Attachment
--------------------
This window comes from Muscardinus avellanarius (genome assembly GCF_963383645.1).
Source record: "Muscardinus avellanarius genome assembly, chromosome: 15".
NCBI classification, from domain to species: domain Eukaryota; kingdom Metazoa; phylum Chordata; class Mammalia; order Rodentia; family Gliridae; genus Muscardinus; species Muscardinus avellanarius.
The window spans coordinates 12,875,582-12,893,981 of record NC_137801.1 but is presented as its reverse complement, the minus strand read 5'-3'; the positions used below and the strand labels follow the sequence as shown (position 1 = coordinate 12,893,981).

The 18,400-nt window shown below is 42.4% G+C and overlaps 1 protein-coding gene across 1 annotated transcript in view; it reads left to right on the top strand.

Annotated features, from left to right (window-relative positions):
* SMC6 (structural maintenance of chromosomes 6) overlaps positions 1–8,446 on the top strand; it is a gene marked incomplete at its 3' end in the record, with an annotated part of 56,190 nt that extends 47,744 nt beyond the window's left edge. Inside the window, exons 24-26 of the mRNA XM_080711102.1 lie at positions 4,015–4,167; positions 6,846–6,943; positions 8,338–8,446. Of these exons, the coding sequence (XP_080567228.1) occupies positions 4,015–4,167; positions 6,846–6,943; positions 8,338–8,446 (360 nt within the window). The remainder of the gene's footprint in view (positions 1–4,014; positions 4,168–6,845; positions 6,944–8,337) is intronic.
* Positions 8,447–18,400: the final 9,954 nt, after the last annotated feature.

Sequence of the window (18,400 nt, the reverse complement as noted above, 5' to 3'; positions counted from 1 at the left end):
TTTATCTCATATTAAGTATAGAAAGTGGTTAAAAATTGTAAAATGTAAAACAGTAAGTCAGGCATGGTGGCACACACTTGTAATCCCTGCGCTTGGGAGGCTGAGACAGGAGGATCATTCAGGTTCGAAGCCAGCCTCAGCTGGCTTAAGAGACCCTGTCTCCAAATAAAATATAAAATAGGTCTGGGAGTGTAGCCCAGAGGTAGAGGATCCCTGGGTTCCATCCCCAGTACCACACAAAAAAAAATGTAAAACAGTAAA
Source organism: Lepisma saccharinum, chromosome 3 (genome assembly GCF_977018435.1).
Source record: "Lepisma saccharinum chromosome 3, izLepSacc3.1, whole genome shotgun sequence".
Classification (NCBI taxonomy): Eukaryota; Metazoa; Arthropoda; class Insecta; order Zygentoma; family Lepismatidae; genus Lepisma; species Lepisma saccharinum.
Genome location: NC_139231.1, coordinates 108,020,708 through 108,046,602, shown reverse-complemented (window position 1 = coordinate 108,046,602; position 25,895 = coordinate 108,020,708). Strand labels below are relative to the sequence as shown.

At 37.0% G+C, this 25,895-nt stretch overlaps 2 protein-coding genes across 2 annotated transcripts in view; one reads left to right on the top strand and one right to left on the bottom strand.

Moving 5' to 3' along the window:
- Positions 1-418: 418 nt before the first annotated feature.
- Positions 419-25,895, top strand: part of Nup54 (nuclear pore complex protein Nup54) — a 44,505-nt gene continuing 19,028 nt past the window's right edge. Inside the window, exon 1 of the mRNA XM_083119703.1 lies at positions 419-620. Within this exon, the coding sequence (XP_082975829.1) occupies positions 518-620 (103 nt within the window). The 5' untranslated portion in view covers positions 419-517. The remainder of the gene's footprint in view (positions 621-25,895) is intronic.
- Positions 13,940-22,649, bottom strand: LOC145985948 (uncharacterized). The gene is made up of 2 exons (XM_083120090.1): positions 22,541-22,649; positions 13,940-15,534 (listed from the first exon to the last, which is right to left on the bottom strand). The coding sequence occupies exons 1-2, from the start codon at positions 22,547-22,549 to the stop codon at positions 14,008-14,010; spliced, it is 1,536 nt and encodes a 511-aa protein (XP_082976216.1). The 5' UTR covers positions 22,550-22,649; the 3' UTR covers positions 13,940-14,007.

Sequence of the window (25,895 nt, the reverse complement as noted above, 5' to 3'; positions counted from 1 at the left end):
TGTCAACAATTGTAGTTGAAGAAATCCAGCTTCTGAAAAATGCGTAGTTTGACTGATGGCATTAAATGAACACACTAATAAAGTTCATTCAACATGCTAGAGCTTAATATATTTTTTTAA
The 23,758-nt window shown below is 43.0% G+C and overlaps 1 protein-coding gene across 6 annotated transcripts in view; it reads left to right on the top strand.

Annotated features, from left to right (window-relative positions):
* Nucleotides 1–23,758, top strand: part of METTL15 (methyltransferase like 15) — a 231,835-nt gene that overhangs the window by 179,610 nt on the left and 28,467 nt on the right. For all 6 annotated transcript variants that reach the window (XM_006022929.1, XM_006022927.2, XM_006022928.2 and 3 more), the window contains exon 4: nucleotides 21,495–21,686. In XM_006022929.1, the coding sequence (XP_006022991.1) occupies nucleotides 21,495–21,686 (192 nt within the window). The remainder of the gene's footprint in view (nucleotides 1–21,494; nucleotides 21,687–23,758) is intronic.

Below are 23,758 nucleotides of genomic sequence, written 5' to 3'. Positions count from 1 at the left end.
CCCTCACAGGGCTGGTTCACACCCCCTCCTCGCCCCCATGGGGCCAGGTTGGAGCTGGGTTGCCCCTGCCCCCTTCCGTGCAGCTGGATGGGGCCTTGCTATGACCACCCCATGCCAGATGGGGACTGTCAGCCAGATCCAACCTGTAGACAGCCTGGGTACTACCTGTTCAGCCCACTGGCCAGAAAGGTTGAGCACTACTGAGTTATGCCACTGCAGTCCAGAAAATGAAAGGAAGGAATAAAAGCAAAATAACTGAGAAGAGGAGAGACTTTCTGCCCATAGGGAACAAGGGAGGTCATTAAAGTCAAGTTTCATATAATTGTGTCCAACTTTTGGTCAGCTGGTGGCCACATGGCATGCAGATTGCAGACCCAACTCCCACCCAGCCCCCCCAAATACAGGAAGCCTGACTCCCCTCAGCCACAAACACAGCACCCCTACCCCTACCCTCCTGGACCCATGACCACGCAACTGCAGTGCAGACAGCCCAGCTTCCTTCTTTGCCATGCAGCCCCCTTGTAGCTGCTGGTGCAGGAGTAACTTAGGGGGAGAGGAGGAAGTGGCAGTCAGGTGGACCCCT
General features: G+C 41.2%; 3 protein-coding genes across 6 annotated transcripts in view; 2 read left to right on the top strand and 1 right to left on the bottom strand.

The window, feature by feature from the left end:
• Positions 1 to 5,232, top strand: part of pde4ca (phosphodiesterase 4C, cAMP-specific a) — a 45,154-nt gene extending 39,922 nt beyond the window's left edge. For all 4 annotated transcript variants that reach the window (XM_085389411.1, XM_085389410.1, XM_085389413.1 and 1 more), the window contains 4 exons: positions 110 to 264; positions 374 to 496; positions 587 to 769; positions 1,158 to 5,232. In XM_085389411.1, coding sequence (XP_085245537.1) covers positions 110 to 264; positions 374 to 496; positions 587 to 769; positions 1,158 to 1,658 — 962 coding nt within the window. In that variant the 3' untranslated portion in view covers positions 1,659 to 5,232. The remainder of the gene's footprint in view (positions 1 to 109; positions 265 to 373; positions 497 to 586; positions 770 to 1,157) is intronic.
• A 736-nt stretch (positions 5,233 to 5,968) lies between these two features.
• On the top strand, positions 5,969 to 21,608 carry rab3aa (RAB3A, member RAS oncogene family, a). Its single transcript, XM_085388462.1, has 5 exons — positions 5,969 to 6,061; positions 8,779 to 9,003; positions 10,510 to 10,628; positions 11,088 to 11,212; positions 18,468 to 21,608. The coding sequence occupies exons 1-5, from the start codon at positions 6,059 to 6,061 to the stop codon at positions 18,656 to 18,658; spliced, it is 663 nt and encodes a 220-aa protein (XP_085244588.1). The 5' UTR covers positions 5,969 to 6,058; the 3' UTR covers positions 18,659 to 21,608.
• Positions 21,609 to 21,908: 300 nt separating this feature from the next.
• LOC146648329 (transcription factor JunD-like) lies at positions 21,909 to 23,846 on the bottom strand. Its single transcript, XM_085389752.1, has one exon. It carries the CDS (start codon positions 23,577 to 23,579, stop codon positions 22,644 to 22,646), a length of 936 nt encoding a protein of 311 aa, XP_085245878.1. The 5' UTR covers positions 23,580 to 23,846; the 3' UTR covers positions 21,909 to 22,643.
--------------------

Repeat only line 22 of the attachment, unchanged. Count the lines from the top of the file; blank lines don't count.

The 23,758-nt window shown below is 43.0% G+C and overlaps 1 protein-coding gene across 6 annotated transcripts in view; it reads left to right on the top strand.